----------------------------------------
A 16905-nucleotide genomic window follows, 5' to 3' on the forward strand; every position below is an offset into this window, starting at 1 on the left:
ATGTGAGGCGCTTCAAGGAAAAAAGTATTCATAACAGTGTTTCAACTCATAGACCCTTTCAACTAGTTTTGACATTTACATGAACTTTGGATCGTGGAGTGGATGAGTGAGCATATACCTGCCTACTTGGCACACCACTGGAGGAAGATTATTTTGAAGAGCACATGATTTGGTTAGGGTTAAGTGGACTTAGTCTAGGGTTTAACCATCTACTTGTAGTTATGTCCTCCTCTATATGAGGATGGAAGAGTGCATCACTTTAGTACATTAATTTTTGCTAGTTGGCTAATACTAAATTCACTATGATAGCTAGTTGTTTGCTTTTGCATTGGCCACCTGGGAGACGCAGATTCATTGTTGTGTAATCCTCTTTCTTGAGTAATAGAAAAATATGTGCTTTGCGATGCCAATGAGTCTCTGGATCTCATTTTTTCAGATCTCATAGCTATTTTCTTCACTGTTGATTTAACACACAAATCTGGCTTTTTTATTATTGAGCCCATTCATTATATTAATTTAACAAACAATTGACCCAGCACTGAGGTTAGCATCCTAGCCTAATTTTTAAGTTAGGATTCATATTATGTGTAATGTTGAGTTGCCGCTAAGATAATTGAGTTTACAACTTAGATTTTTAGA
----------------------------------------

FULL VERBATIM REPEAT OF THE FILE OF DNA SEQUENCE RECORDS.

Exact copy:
A 16905-nucleotide genomic window follows, 5' to 3' on the forward strand; every position below is an offset into this window, starting at 1 on the left:
ATGTGAGGCGCTTCAAGGAAAAAAGTATTCATAACAGTGTTTCAACTCATAGACCCTTTCAACTAGTTTTGACATTTACATGAACTTTGGATCGTGGAGTGGATGAGTGAGCATATACCTGCCTACTTGGCACACCACTGGAGGAAGATTATTTTGAAGAGCACATGATTTGGTTAGGGTTAAGTGGACTTAGTCTAGGGTTTAACCATCTACTTGTAGTTATGTCCTCCTCTATATGAGGATGGAAGAGTGCATCACTTTAGTACATTAATTTTTGCTAGTTGGCTAATACTAAATTCACTATGATAGCTAGTTGTTTGCTTTTGCATTGGCCACCTGGGAGACGCAGATTCATTGTTGTGTAATCCTCTTTCTTGAGTAATAGAAAAATATGTGCTTTGCGATGCCAATGAGTCTCTGGATCTCATTTTTTCAGATCTCATAGCTATTTTCTTCACTGTTGATTTAACACACAAATCTGGCTTTTTTATTATTGAGCCCATTCATTATATTAATTTAACAAACAATTGACCCAGCACTGAGGTTAGCATCCTAGCCTAATTTTTAAGTTAGGATTCATATTATGTGTAATGTTGAGTTGCCGCTAAGATAATTGAGTTTACAACTTAGATTTTTAGA